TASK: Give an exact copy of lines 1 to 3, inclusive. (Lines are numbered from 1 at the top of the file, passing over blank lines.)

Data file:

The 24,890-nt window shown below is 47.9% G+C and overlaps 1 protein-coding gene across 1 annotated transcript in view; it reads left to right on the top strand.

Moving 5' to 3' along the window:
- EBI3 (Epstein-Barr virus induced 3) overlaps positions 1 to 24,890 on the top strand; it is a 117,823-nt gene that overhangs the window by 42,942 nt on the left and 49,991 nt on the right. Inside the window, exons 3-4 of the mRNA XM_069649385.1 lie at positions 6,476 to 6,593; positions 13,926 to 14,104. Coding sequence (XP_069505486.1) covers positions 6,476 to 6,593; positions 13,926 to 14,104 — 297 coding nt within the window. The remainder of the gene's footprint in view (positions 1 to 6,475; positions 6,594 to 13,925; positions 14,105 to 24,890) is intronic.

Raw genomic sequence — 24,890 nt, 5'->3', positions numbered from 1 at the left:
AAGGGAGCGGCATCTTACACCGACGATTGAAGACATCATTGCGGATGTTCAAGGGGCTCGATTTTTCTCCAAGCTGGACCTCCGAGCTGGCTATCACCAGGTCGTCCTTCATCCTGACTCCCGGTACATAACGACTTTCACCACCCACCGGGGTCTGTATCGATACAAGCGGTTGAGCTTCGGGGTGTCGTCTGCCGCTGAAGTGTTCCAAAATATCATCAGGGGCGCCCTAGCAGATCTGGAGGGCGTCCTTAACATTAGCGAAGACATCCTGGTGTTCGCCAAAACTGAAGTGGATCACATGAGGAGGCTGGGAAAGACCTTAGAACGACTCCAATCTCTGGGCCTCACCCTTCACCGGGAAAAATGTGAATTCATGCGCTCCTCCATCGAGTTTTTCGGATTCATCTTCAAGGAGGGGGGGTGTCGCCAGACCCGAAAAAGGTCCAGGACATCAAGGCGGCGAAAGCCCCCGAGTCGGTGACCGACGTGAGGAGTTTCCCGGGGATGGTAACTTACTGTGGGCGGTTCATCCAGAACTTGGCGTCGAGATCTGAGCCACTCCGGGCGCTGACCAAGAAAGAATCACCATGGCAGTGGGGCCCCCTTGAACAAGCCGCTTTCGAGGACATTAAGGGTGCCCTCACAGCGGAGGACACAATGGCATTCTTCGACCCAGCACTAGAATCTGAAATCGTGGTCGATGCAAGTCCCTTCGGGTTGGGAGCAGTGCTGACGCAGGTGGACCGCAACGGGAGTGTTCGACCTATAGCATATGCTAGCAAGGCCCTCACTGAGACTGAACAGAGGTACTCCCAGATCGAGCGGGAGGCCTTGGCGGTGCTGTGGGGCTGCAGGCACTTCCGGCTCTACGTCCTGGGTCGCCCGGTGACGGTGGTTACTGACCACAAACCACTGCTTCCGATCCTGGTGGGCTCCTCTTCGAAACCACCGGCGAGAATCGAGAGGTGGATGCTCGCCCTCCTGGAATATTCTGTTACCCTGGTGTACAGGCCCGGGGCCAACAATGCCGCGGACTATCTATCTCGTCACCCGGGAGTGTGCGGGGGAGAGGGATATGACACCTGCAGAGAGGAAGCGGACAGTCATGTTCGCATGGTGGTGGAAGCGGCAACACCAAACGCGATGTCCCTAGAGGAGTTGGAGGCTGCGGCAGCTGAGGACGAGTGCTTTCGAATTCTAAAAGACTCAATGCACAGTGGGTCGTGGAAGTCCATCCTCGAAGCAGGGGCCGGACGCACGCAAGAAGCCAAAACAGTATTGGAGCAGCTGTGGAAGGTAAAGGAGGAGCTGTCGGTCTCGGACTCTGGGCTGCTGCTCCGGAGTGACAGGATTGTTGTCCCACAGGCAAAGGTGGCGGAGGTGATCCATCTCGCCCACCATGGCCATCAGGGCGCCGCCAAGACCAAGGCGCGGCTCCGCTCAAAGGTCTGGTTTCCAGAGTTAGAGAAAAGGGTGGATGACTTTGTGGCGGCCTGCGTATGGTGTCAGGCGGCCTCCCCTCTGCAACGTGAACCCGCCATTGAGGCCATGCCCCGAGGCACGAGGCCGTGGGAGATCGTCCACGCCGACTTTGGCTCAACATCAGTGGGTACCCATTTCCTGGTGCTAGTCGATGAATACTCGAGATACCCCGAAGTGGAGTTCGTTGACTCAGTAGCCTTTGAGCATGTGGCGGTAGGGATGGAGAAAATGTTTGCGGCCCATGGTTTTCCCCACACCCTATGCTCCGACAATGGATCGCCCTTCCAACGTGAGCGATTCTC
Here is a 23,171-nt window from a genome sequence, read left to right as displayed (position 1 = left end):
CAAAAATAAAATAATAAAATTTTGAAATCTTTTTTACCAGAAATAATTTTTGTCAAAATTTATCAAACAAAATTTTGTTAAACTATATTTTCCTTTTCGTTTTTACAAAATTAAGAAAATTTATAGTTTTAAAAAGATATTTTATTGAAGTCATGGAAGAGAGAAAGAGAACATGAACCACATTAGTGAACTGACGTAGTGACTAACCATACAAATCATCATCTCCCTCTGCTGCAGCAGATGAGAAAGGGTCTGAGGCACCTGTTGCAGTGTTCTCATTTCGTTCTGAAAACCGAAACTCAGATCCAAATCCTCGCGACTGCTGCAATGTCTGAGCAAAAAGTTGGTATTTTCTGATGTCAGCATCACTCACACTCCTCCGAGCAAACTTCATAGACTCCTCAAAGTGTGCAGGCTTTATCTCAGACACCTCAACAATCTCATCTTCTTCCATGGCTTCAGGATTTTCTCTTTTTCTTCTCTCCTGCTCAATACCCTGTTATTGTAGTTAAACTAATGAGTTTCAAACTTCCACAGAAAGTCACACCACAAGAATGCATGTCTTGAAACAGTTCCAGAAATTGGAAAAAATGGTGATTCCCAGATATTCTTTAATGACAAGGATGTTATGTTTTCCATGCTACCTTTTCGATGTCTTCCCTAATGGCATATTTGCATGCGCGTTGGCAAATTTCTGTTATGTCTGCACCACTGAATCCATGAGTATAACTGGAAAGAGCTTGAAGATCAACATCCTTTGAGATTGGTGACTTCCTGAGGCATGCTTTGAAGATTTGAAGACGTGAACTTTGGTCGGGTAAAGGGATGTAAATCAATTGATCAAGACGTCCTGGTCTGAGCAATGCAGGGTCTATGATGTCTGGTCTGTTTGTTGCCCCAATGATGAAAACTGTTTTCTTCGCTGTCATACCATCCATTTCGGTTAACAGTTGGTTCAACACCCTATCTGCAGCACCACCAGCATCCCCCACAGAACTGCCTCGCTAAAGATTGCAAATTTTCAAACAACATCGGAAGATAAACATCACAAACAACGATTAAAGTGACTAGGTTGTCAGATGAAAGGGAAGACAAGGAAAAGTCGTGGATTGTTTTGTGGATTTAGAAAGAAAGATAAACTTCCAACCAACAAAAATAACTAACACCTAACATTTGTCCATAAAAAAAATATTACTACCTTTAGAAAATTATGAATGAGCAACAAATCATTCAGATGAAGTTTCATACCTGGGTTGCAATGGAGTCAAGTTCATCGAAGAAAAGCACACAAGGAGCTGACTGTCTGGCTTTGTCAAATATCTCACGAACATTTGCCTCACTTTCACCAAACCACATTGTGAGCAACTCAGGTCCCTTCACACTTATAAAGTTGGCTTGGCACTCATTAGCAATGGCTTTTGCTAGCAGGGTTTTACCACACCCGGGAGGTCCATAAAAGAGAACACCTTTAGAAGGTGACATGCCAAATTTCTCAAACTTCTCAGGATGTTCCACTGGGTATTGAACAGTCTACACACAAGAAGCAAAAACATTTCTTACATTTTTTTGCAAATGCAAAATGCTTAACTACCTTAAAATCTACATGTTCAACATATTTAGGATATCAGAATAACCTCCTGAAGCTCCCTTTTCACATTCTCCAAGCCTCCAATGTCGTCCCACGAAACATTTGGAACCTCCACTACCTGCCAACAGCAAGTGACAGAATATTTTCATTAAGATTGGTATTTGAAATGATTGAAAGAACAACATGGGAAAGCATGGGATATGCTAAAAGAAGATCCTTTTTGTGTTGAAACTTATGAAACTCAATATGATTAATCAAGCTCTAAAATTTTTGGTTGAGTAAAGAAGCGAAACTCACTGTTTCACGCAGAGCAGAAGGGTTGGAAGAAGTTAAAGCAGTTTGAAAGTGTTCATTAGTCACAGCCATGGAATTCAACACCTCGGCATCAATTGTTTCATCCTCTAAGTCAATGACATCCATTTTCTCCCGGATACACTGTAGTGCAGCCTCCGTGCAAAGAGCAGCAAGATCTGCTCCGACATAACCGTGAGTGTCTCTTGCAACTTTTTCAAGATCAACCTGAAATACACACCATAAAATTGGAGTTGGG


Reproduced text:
The 24,890-nt window shown below is 47.9% G+C and overlaps 1 protein-coding gene across 1 annotated transcript in view; it reads left to right on the top strand.

Moving 5' to 3' along the window:
- EBI3 (Epstein-Barr virus induced 3) overlaps positions 1 to 24,890 on the top strand; it is a 117,823-nt gene that overhangs the window by 42,942 nt on the left and 49,991 nt on the right. Inside the window, exons 3-4 of the mRNA XM_069649385.1 lie at positions 6,476 to 6,593; positions 13,926 to 14,104. Coding sequence (XP_069505486.1) covers positions 6,476 to 6,593; positions 13,926 to 14,104 — 297 coding nt within the window. The remainder of the gene's footprint in view (positions 1 to 6,475; positions 6,594 to 13,925; positions 14,105 to 24,890) is intronic.